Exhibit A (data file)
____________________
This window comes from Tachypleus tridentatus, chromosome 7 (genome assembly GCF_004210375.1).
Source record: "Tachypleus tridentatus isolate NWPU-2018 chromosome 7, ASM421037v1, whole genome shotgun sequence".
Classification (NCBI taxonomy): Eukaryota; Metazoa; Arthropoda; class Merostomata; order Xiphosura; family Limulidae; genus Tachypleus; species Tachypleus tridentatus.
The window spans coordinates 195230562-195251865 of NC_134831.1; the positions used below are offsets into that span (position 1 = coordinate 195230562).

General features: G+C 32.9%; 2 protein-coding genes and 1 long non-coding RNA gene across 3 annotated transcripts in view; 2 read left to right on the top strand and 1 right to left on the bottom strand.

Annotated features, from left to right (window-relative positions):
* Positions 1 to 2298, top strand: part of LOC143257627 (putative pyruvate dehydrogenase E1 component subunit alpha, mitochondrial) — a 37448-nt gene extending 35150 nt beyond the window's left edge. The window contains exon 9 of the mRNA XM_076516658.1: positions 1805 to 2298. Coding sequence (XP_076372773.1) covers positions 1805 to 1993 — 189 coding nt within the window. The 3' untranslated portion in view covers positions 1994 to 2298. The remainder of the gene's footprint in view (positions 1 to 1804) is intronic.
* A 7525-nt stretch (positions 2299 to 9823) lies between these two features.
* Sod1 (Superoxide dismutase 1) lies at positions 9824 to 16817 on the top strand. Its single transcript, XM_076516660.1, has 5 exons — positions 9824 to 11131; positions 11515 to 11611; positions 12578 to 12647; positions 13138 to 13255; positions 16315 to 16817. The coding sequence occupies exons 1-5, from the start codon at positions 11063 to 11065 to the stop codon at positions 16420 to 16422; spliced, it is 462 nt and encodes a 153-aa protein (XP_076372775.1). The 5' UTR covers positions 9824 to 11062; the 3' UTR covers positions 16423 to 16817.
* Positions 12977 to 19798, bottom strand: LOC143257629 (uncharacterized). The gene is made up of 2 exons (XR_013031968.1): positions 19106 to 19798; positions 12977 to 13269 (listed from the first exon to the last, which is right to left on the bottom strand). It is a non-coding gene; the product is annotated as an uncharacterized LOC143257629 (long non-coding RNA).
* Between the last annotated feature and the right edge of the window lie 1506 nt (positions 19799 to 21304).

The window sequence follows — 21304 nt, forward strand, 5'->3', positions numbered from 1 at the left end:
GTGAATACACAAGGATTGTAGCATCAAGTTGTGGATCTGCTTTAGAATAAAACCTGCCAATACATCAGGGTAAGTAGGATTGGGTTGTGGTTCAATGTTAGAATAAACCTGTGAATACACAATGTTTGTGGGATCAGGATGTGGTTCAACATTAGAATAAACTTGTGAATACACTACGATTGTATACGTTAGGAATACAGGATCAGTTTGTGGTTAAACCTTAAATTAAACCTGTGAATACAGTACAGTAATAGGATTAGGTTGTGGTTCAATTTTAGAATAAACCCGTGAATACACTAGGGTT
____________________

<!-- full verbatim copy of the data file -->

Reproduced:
This window comes from Tachypleus tridentatus, chromosome 7 (genome assembly GCF_004210375.1).
Source record: "Tachypleus tridentatus isolate NWPU-2018 chromosome 7, ASM421037v1, whole genome shotgun sequence".
Classification (NCBI taxonomy): Eukaryota; Metazoa; Arthropoda; class Merostomata; order Xiphosura; family Limulidae; genus Tachypleus; species Tachypleus tridentatus.
The window spans coordinates 195230562-195251865 of NC_134831.1; the positions used below are offsets into that span (position 1 = coordinate 195230562).

General features: G+C 32.9%; 2 protein-coding genes and 1 long non-coding RNA gene across 3 annotated transcripts in view; 2 read left to right on the top strand and 1 right to left on the bottom strand.

Annotated features, from left to right (window-relative positions):
* Positions 1 to 2298, top strand: part of LOC143257627 (putative pyruvate dehydrogenase E1 component subunit alpha, mitochondrial) — a 37448-nt gene extending 35150 nt beyond the window's left edge. The window contains exon 9 of the mRNA XM_076516658.1: positions 1805 to 2298. Coding sequence (XP_076372773.1) covers positions 1805 to 1993 — 189 coding nt within the window. The 3' untranslated portion in view covers positions 1994 to 2298. The remainder of the gene's footprint in view (positions 1 to 1804) is intronic.
* A 7525-nt stretch (positions 2299 to 9823) lies between these two features.
* Sod1 (Superoxide dismutase 1) lies at positions 9824 to 16817 on the top strand. Its single transcript, XM_076516660.1, has 5 exons — positions 9824 to 11131; positions 11515 to 11611; positions 12578 to 12647; positions 13138 to 13255; positions 16315 to 16817. The coding sequence occupies exons 1-5, from the start codon at positions 11063 to 11065 to the stop codon at positions 16420 to 16422; spliced, it is 462 nt and encodes a 153-aa protein (XP_076372775.1). The 5' UTR covers positions 9824 to 11062; the 3' UTR covers positions 16423 to 16817.
* Positions 12977 to 19798, bottom strand: LOC143257629 (uncharacterized). The gene is made up of 2 exons (XR_013031968.1): positions 19106 to 19798; positions 12977 to 13269 (listed from the first exon to the last, which is right to left on the bottom strand). It is a non-coding gene; the product is annotated as an uncharacterized LOC143257629 (long non-coding RNA).
* Between the last annotated feature and the right edge of the window lie 1506 nt (positions 19799 to 21304).

The window sequence follows — 21304 nt, forward strand, 5'->3', positions numbered from 1 at the left end:
GTGAATACACAAGGATTGTAGCATCAAGTTGTGGATCTGCTTTAGAATAAAACCTGCCAATACATCAGGGTAAGTAGGATTGGGTTGTGGTTCAATGTTAGAATAAACCTGTGAATACACAATGTTTGTGGGATCAGGATGTGGTTCAACATTAGAATAAACTTGTGAATACACTACGATTGTATACGTTAGGAATACAGGATCAGTTTGTGGTTAAACCTTAAATTAAACCTGTGAATACAGTACAGTAATAGGATTAGGTTGTGGTTCAATTTTAGAATAAACCCGTGAATACACTAGGGTT